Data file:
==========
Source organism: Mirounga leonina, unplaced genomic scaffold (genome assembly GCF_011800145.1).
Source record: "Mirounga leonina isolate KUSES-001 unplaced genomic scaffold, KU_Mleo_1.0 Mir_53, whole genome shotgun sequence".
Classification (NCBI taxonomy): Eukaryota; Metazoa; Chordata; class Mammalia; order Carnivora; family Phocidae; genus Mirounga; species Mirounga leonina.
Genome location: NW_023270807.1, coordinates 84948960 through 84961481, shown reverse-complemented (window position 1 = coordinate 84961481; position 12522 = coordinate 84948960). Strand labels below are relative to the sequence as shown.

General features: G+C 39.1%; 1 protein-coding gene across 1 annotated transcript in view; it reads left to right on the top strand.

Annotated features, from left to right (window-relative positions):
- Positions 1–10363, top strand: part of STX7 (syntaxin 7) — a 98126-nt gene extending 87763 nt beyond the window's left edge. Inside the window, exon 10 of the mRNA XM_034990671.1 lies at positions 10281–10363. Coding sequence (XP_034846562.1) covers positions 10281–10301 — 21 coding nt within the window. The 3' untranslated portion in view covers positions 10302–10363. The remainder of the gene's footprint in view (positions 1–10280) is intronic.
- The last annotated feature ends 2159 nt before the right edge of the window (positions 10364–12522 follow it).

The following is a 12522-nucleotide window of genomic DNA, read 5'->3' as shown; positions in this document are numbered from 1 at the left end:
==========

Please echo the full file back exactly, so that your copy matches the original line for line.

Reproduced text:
Source organism: Mirounga leonina, unplaced genomic scaffold (genome assembly GCF_011800145.1).
Source record: "Mirounga leonina isolate KUSES-001 unplaced genomic scaffold, KU_Mleo_1.0 Mir_53, whole genome shotgun sequence".
Classification (NCBI taxonomy): Eukaryota; Metazoa; Chordata; class Mammalia; order Carnivora; family Phocidae; genus Mirounga; species Mirounga leonina.
Genome location: NW_023270807.1, coordinates 84948960 through 84961481, shown reverse-complemented (window position 1 = coordinate 84961481; position 12522 = coordinate 84948960). Strand labels below are relative to the sequence as shown.

General features: G+C 39.1%; 1 protein-coding gene across 1 annotated transcript in view; it reads left to right on the top strand.

Annotated features, from left to right (window-relative positions):
- Positions 1–10363, top strand: part of STX7 (syntaxin 7) — a 98126-nt gene extending 87763 nt beyond the window's left edge. Inside the window, exon 10 of the mRNA XM_034990671.1 lies at positions 10281–10363. Coding sequence (XP_034846562.1) covers positions 10281–10301 — 21 coding nt within the window. The 3' untranslated portion in view covers positions 10302–10363. The remainder of the gene's footprint in view (positions 1–10280) is intronic.
- The last annotated feature ends 2159 nt before the right edge of the window (positions 10364–12522 follow it).

The following is a 12522-nucleotide window of genomic DNA, read 5'->3' as shown; positions in this document are numbered from 1 at the left end: